Easily Make Natural Handmade Soap in your Kitchen

If you look at the ingredients in most “soaps,” you might notice that they aren’t actually soap. They are full of chemicals and detergents, whereas traditionally soap is simply lye mixed with animal fat (lard) or oil, heated till fully reacted and cooled. Other ingredients and fragrances may be added, but basic soap is just fat and lye.  

image of hand made soap with lavender herbs on top

Making soap sounds like a project, but after you’ve collected supplies, it only takes a bit of work and time to make natural soap that lathers beautifully, treats your skin like royalty, and smells like whatever you want it to! Ready to begin your soapmaking journey?

You will definitely need a digital kitchen scale. The measurements for soap are very precise because the lye has to react fully with the fat. They are inexpensive and easy to find, but there is no room for error here. A crockpot and an immersion blender are recommended as well. The following recipe is for coconut oil soap. Coconut oil is easy to work with, lathers luxuriously, and even without added scent, smells delicious. (Stock up on coconut oil as the recipe uses quite a lot; the lye and any scent will last much longer.)

Coconut oil is easy to work with, lathers luxuriously…

A few notes: use Pyrex or glass bowls/measuring cups, wear long sleeves and rubber gloves (safety goggles or even swim goggles are a great precaution; I simply move slowly and look over my shoulder when pouring lye) and just take your time. Fill a sink with water and a cup or two of white vinegar (which neutralizes lye), then put all dishes to soak. Make soap on a dry day as you need fresh air to avoid lye fumes. Finally, soap will last longer if left to cure (dry). Lay bars on a wire rack and store them as long as possible.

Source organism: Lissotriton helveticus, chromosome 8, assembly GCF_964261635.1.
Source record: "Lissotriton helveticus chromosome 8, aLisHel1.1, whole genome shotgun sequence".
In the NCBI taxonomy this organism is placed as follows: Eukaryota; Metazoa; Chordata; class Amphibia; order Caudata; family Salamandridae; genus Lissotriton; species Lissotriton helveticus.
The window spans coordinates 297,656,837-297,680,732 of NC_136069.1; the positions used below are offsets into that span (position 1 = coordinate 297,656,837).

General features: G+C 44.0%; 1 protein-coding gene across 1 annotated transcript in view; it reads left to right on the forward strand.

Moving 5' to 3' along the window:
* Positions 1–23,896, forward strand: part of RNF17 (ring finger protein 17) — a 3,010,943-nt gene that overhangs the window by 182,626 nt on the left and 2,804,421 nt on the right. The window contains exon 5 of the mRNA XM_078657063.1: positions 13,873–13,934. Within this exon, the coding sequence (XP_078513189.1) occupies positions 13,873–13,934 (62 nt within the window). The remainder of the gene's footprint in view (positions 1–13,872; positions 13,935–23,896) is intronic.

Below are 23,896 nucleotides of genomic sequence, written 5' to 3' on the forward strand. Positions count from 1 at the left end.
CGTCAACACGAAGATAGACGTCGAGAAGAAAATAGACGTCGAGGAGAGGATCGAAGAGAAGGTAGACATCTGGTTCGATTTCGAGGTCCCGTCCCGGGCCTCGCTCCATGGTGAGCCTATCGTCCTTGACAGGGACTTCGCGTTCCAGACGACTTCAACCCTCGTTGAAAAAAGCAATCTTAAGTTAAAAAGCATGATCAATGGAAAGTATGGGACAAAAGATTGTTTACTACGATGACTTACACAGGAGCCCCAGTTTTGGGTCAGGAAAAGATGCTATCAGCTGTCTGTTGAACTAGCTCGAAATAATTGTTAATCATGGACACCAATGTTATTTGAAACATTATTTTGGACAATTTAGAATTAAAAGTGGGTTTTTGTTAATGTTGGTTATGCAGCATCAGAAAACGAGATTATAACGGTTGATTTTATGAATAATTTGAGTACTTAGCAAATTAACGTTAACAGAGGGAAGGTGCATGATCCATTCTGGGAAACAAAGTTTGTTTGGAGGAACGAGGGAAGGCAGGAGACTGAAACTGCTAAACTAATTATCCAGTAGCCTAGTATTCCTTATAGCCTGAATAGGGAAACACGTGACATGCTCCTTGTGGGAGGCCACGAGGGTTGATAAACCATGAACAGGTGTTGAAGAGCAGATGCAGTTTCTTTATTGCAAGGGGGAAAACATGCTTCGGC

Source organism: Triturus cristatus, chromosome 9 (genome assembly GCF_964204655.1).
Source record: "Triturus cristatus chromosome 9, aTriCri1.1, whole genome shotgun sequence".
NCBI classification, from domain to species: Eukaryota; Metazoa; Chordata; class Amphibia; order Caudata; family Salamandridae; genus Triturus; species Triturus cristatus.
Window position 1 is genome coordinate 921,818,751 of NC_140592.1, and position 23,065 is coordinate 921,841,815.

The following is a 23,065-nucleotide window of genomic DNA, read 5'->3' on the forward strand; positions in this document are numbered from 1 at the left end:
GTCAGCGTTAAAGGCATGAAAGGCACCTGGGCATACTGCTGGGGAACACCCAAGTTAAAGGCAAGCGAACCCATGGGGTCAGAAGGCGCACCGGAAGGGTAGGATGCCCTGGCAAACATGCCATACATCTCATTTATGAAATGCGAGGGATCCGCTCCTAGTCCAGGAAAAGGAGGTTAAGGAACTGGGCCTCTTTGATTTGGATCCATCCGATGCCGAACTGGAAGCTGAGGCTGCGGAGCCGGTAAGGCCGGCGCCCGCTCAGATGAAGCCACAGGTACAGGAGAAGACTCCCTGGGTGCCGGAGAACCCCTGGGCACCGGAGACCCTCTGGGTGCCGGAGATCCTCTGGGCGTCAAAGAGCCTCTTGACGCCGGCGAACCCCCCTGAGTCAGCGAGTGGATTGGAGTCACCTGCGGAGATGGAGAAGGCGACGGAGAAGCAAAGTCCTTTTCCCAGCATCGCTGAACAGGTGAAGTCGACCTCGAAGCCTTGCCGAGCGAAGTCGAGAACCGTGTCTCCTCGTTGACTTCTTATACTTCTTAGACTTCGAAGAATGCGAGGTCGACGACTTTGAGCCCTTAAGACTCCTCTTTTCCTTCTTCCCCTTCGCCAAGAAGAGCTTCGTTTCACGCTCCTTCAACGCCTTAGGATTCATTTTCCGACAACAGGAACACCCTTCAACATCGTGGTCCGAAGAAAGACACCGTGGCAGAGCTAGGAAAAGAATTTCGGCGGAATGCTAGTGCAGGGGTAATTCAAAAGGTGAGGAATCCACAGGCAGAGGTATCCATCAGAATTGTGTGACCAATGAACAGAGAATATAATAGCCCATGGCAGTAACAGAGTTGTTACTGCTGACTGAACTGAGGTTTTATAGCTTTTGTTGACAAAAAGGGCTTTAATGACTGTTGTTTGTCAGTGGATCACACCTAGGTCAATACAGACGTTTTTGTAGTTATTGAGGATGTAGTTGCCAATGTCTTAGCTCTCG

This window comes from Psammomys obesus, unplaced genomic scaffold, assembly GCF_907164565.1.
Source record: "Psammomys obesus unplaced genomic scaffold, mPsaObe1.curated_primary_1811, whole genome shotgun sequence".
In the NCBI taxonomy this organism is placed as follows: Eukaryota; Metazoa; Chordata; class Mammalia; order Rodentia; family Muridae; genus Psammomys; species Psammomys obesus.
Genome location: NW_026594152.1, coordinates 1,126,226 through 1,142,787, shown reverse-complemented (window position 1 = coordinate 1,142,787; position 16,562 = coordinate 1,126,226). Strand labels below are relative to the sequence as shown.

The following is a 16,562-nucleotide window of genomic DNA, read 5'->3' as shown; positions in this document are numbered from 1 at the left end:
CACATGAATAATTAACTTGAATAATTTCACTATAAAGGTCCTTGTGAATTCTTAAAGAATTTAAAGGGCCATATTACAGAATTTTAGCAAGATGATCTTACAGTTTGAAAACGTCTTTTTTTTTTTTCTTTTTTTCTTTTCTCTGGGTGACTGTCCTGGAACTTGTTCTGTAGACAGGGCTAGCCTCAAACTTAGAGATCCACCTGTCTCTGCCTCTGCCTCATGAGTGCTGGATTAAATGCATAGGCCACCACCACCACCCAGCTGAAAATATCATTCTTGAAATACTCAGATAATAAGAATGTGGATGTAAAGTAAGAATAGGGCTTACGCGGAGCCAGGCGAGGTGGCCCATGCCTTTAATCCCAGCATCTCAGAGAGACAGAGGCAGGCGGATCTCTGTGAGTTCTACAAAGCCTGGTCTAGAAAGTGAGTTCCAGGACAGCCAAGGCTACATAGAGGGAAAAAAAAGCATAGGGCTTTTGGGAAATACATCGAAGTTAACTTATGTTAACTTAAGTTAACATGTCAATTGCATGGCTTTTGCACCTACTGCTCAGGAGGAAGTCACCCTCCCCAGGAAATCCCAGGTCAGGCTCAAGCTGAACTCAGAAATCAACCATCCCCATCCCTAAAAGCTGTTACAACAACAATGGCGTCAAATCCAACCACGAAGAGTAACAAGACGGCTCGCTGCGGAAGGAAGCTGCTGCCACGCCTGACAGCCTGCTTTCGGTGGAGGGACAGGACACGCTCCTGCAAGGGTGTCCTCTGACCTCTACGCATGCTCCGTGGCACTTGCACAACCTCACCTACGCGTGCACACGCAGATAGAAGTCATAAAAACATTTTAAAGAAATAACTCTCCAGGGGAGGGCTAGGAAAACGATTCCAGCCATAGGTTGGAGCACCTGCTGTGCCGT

33oz. coconut oil (organic is great!)

4.83 oz. lye

12.54 oz. water

Essential oil, amount and scent to taste

 

The recipe looks strange, but precision is key. Measure slowly on the digital scale and yes, you will have to adjust in tiny increments until the number is exact. It’s fun, and kids love to help– just keep them away from lye.

  • Measure oil, lye and water first. Set crockpot to low with oil in it. (Or microwave the oil to liquid before adding.)
  • Go outside with water, lye and spoon, wearing protective gear. Place bowl out of reach of kids and pets. Slowly pour the lye into the water and stir to mix. The bowl will get hot! Let sit for 10-15 minutes, till it turns clear.
  • Slowly add lye mixture to the melted oil in the crockpot and stir it up a bit.
  • Use the immersion blender to move in figure 8’s until the mixture reaches trace–a light, pudding-like consistency.
  • Cover. Cook on low 45-60 minutes. Check occasionally; it should rise like a wave and fold back down. It’s ready when there are no oil puddles, looks semi-translucent, and feels waxy rubbed between your fingers. 
  • Cool for 10-15 minutes and stir in essential oil(s).
  • Pour into silicone soap molds or use a loaf pan lined with parchment (or any baking pan) and cool completely. For pans: slice with a carving knife into thick slabs or squares. If you like a rustic look, don’t smooth the top after pouring.

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